I play a lot of funerals on an annual basis.  It’s been a substantial part of how I have made a living for the last 25 years. Of course, people don’t wait for good weather to die or get buried. Sometimes it’s just plain miserable. Nevertheless, as a bagpiper, my job is to give the best performance possible in all kinds of weather.  The picture to my left is my collogue Charlie and I in a blizzard a few years ago.

What I have learned  in the last 25 years about making money as a piper.

The first thing that I learned is that if you want to make money this way, you have to be good at playing the pipes. You need to have an extensive repertoire to accommodate all your customers. You also need to be comfortable in cold weather. I personally don’t wear a kilt if I know I’m going to wear a rain cape or an overcoat because of cold or inclement weather. Most people wouldn’t see my kilt anyway and having a sub-freezing updraft doesn’t do anything for the performance. I made an investment in a good pair of “Trews” (Tartan Pants) that match the tartan of my kilt.  They make a big difference in my performance and attitude on bad days.

My Equipment

I play a set of Hardie P01’s made of polyresin material. I decided a long time ago that I wasn’t going to play my “Stradivarius” in bad weather and sub-freezing temperatures. These Hardie’s have been a lifesaver of an instrument.  I also found a product some time ago called “Stock Socks”.  They are insulated wrappings that go on my drone and chanter stocks, keeping my reeds from freezing up.  I use Selby Drone Reeds on both sets of pipes. I like them because the housing of the reed is a “wood” material that absorbs the moisture. That keeps the reed from filling with water and freezing.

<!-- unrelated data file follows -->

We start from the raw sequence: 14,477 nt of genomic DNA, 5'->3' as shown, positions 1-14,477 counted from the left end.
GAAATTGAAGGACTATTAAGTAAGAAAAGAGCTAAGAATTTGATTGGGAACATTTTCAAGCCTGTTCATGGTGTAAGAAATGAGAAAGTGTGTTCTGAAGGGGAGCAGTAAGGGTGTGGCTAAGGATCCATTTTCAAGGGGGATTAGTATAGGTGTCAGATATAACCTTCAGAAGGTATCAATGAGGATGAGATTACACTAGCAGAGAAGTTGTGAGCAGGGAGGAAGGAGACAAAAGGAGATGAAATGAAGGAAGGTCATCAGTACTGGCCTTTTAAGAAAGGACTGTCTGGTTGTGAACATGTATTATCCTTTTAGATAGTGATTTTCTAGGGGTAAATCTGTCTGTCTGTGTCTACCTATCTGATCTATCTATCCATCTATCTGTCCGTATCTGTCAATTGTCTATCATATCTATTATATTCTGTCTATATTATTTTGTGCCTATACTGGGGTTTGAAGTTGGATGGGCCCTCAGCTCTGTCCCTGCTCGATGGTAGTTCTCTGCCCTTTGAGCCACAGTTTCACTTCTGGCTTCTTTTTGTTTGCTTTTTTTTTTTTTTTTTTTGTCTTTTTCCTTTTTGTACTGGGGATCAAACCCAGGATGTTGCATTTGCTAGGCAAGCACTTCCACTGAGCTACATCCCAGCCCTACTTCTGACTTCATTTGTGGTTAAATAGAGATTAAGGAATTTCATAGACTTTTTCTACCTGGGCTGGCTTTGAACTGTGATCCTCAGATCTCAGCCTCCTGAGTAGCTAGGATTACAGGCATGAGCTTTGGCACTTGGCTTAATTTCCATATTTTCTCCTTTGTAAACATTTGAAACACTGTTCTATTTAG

The “Hard Reset”

The night before every performance, I take the bagpipe all apart.  I unzip the bag and I let everything air and dry out over-night.  In the morning I assemble it making sure that all the hemp joints are tight as part of my bagpipe inspection.  I make sure that all of the drone reeds are also in tight so that they don’t fall into the bag while I’m playing.  I also make sure that my moisture control system is clean and ready to go.  Starting a cold performance with a dry bagpipe in my opinion makes all of the difference in the world!

The Warm Up

When I get to the performance location, like a cemetery, I play long enough to tune, then I wait. When the procession starts coming, I give them the full performance.  I just got in from one of those funerals.  I was able to play a relatively long prelude and postlude, which was necessary as there were a lot of people present. (I usually play until the last flower is placed on the casket.)


If you are a bagpiper that wants to play funerals, the funeral directors are the gate keepers in this market.  They get to know who you are and what you can do. They all talk to each other. So, remember you’re only as good as your last performance, which can cement your good reputation. Or not.

Here are the products that I use:


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